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The intra- and extracellular proteome of Aspergillus niger growing on defined medium with xylose or maltose as carbon substrate.

Lu X, Sun J, Nimtz M, Wissing J, Zeng AP, Rinas U - Microb. Cell Fact. (2010)

Bottom Line: For example, glucoamylase is the most efficiently secreted protein of Aspergillus niger, thus the homologous glucoamylase (glaA) promoter as well as the glaA signal sequence are widely used for heterologous protein production.For a more profound understanding of A. niger physiology, a comprehensive analysis of the intra- and extracellular proteome of Aspergillus niger AB1.13 growing on defined medium with xylose or maltose as carbon substrate was carried out using 2-D gel electrophoresis/Maldi-ToF and nano-HPLC MS/MS.The utilization of xylose or maltose was strongly affecting the composition of the secretome but of minor influence on the composition of the intracellular proteome.

View Article: PubMed Central - HTML - PubMed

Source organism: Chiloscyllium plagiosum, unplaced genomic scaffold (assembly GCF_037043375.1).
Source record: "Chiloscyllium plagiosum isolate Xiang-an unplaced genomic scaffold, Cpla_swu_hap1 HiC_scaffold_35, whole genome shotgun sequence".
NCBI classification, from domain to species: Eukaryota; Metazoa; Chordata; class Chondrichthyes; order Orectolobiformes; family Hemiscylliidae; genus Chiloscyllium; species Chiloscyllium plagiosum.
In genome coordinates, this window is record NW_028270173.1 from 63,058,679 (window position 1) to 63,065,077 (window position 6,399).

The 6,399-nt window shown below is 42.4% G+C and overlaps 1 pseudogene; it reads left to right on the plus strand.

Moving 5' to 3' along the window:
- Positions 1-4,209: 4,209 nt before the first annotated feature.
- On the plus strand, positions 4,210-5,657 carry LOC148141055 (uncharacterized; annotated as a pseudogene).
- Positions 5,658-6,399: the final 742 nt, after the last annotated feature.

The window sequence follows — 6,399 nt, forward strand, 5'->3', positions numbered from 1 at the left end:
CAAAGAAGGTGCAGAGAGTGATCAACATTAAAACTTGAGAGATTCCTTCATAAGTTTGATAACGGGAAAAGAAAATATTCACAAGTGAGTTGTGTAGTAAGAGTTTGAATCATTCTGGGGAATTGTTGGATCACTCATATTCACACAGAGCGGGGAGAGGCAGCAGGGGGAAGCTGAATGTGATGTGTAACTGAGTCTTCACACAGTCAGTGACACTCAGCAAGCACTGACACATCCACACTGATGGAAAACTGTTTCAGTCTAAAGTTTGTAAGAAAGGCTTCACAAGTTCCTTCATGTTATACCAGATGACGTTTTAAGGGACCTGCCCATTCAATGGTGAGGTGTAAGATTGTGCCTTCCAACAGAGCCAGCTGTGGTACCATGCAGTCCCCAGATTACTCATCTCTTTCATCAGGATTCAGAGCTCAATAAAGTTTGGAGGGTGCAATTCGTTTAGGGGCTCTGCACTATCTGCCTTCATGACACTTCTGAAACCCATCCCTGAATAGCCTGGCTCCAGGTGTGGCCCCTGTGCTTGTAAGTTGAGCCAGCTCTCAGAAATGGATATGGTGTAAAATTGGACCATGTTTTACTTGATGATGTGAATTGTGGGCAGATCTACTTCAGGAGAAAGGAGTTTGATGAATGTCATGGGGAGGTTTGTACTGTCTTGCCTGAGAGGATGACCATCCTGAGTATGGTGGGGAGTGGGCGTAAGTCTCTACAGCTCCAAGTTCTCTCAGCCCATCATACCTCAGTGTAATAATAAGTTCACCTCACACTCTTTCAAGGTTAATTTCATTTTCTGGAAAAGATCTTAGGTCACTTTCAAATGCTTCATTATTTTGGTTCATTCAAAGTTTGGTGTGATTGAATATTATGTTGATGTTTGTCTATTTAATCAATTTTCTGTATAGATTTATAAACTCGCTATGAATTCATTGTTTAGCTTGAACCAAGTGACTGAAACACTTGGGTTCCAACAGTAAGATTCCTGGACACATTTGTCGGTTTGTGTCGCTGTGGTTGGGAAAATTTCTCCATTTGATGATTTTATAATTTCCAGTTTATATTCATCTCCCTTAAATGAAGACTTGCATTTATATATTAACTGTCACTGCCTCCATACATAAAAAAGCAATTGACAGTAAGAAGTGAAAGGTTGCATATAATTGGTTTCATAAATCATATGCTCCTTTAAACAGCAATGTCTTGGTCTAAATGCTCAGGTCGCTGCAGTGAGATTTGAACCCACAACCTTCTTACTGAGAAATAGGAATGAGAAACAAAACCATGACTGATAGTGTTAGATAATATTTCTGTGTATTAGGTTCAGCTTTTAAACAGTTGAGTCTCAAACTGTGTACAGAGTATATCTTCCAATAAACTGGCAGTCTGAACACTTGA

Affiliation: Helmholtz Center for Infection Research, Inhoffenstr, Braunschweig, Germany.

ABSTRACT

Background: The filamentous fungus Aspergillus niger is well-known as a producer of primary metabolites and extracellular proteins. For example, glucoamylase is the most efficiently secreted protein of Aspergillus niger, thus the homologous glucoamylase (glaA) promoter as well as the glaA signal sequence are widely used for heterologous protein production. Xylose is known to strongly repress glaA expression while maltose is a potent inducer of glaA promoter controlled genes. For a more profound understanding of A. niger physiology, a comprehensive analysis of the intra- and extracellular proteome of Aspergillus niger AB1.13 growing on defined medium with xylose or maltose as carbon substrate was carried out using 2-D gel electrophoresis/Maldi-ToF and nano-HPLC MS/MS.